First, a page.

Masimo and Newborn Foundation Jointly Announce Mobile Health Initiative to Reduce Global Newborn Mortality
Monday, December 9, 2013
Masimo today announced the launch of iSpO2(TM) Rx Pulse Oximeter with M-LNCS(TM) connector, enabling adhesive sensor use on newborns for accurate and cost-effective screening with mobile devices in low-resource settings. iSpO2 Rx features Masimo SET(R) technology — shown through studies to be the most accurate pulse oximetry during challenging conditions and proven to help clinicians identify life-threatening conditions in newborns. iSpO2 Rx, available outside the U.S., provides accurate oxygen saturation (SpO2), pulse rate (PR), and perfusion index (PI) results from an iPhone, iPad, and iPod touch, and soon on select mobile devices for Android(TM).
iSpO2 Rx, announced ahead of the mHealth Summit in Washington, D.C., Dec. 8-11, is the lynchpin of an ongoing collaboration with the Newborn Foundation, and marks the debut of the BORN Project — Birth Oximetry Routine for Newborns — the first global health initiative to reduce infant mortality through earlier detection of illness, disease and congenital birth defects through access to mobile-enabled technology that measures blood-oxygen levels in newborns. Until now, available pulse oximeters in low-resource settings have been inaccurate, lacked the ability to use adhesive sensors required for screening newborns, and were unable to simply and wirelessly transfer test results.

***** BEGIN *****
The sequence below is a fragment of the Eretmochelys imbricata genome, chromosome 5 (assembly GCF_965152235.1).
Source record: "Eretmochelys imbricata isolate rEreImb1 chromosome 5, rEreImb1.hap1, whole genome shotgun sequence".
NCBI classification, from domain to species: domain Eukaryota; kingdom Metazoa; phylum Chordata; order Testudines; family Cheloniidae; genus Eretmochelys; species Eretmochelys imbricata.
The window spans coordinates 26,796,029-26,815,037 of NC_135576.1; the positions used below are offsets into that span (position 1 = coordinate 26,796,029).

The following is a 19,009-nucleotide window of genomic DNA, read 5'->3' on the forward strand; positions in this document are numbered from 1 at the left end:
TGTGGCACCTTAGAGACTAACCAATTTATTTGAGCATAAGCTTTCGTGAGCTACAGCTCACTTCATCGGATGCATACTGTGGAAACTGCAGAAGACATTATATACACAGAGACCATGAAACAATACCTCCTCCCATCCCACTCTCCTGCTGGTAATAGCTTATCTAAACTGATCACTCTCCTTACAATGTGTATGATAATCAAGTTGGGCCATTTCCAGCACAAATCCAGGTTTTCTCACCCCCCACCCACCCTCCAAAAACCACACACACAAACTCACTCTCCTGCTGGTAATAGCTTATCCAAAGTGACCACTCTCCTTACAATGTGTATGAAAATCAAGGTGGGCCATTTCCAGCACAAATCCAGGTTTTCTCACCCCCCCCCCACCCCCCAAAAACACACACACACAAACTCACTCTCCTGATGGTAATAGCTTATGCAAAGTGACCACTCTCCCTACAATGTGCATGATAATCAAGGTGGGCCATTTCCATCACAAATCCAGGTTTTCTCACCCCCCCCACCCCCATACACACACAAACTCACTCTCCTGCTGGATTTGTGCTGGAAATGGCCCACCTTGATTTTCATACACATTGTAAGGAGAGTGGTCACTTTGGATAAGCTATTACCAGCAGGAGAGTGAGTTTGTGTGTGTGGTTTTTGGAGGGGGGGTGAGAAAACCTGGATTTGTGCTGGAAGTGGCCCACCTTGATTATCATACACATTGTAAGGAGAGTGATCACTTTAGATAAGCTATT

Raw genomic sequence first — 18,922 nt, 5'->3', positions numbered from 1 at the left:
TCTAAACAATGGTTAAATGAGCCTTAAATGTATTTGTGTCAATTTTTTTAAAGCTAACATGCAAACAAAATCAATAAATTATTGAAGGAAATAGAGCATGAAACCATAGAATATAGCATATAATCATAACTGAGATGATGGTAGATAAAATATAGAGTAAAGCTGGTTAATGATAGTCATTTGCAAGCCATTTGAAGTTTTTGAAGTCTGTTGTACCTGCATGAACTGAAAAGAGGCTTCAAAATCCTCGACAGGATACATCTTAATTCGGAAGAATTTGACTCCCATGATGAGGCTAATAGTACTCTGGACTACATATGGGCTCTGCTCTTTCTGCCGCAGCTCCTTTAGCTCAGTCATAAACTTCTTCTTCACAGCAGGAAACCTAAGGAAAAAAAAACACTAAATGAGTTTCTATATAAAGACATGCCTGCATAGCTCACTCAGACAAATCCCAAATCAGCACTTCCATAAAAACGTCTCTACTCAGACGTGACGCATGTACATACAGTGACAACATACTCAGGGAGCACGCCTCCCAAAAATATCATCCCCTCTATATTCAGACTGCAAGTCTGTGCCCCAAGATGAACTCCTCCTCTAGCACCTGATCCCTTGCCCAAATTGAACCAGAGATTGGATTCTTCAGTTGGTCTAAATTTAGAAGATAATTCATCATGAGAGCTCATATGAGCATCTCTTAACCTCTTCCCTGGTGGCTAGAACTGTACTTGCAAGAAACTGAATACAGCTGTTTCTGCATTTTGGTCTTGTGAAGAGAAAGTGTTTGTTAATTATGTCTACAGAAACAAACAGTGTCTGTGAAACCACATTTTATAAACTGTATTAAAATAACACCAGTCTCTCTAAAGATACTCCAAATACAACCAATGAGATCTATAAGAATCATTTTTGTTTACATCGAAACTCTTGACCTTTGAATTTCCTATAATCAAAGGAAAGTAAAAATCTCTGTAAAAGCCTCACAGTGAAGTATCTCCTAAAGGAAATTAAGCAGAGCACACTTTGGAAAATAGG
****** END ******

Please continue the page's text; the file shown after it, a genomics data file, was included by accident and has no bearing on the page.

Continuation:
Globally, about 3.3 million newborns die within the first month of life, with neonatal infection, sepsis, pneumonia and birth defects among the major killers, according to the World Health Organization. The BORN Project was developed to help reduce neonatal mortality, a critical Millennium Development Goal, by deploying accessible and effective mobile technology targeting early detection of several of the major causes of newborn death. Clinical studies have shown that pulse oximetry screening can help detect conditions such as pneumonia, early-onset sepsis, neonatal infection and pulmonary hypertension, in addition to congenital heart defects.